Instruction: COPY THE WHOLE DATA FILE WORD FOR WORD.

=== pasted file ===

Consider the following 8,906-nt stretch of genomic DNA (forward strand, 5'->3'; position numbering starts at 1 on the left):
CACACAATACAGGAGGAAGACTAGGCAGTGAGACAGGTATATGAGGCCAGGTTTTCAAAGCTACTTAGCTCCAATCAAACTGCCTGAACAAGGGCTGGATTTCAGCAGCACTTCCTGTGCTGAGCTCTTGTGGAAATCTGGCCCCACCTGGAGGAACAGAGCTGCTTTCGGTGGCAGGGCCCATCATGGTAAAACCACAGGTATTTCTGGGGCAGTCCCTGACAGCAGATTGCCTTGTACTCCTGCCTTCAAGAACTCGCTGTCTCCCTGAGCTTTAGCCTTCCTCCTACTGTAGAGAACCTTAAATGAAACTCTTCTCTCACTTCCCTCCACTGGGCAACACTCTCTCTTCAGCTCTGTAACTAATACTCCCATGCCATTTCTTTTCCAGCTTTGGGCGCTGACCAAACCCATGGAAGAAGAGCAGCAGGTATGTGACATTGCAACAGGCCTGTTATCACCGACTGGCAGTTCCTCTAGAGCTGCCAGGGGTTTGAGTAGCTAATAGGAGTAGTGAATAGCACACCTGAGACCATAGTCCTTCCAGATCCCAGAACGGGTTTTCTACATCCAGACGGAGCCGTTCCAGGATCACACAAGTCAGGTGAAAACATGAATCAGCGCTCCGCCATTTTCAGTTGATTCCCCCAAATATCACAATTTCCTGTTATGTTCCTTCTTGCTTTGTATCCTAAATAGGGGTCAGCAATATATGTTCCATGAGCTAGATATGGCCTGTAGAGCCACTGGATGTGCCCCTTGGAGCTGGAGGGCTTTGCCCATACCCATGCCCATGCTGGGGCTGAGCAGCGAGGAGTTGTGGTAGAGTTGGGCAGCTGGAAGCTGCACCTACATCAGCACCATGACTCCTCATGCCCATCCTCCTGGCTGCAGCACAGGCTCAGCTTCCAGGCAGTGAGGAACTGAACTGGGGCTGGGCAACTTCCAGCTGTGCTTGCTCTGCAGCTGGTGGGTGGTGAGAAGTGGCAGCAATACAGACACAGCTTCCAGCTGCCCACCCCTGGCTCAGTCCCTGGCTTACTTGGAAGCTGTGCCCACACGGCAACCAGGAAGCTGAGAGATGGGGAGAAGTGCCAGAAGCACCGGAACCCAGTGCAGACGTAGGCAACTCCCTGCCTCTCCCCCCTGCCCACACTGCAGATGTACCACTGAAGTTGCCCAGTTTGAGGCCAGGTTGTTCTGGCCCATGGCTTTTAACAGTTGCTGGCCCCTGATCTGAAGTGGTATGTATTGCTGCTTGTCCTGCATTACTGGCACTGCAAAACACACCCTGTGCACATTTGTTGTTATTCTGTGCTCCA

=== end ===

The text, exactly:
Consider the following 8,906-nt stretch of genomic DNA (forward strand, 5'->3'; position numbering starts at 1 on the left):
CACACAATACAGGAGGAAGACTAGGCAGTGAGACAGGTATATGAGGCCAGGTTTTCAAAGCTACTTAGCTCCAATCAAACTGCCTGAACAAGGGCTGGATTTCAGCAGCACTTCCTGTGCTGAGCTCTTGTGGAAATCTGGCCCCACCTGGAGGAACAGAGCTGCTTTCGGTGGCAGGGCCCATCATGGTAAAACCACAGGTATTTCTGGGGCAGTCCCTGACAGCAGATTGCCTTGTACTCCTGCCTTCAAGAACTCGCTGTCTCCCTGAGCTTTAGCCTTCCTCCTACTGTAGAGAACCTTAAATGAAACTCTTCTCTCACTTCCCTCCACTGGGCAACACTCTCTCTTCAGCTCTGTAACTAATACTCCCATGCCATTTCTTTTCCAGCTTTGGGCGCTGACCAAACCCATGGAAGAAGAGCAGCAGGTATGTGACATTGCAACAGGCCTGTTATCACCGACTGGCAGTTCCTCTAGAGCTGCCAGGGGTTTGAGTAGCTAATAGGAGTAGTGAATAGCACACCTGAGACCATAGTCCTTCCAGATCCCAGAACGGGTTTTCTACATCCAGACGGAGCCGTTCCAGGATCACACAAGTCAGGTGAAAACATGAATCAGCGCTCCGCCATTTTCAGTTGATTCCCCCAAATATCACAATTTCCTGTTATGTTCCTTCTTGCTTTGTATCCTAAATAGGGGTCAGCAATATATGTTCCATGAGCTAGATATGGCCTGTAGAGCCACTGGATGTGCCCCTTGGAGCTGGAGGGCTTTGCCCATACCCATGCCCATGCTGGGGCTGAGCAGCGAGGAGTTGTGGTAGAGTTGGGCAGCTGGAAGCTGCACCTACATCAGCACCATGACTCCTCATGCCCATCCTCCTGGCTGCAGCACAGGCTCAGCTTCCAGGCAGTGAGGAACTGAACTGGGGCTGGGCAACTTCCAGCTGTGCTTGCTCTGCAGCTGGTGGGTGGTGAGAAGTGGCAGCAATACAGACACAGCTTCCAGCTGCCCACCCCTGGCTCAGTCCCTGGCTTACTTGGAAGCTGTGCCCACACGGCAACCAGGAAGCTGAGAGATGGGGAGAAGTGCCAGAAGCACCGGAACCCAGTGCAGACGTAGGCAACTCCCTGCCTCTCCCCCCTGCCCACACTGCAGATGTACCACTGAAGTTGCCCAGTTTGAGGCCAGGTTGTTCTGGCCCATGGCTTTTAACAGTTGCTGGCCCCTGATCTGAAGTGGTATGTATTGCTGCTTGTCCTGCATTACTGGCACTGCAAAACACACCCTGTGCACATTTGTTGTTATTCTGTGCTCCA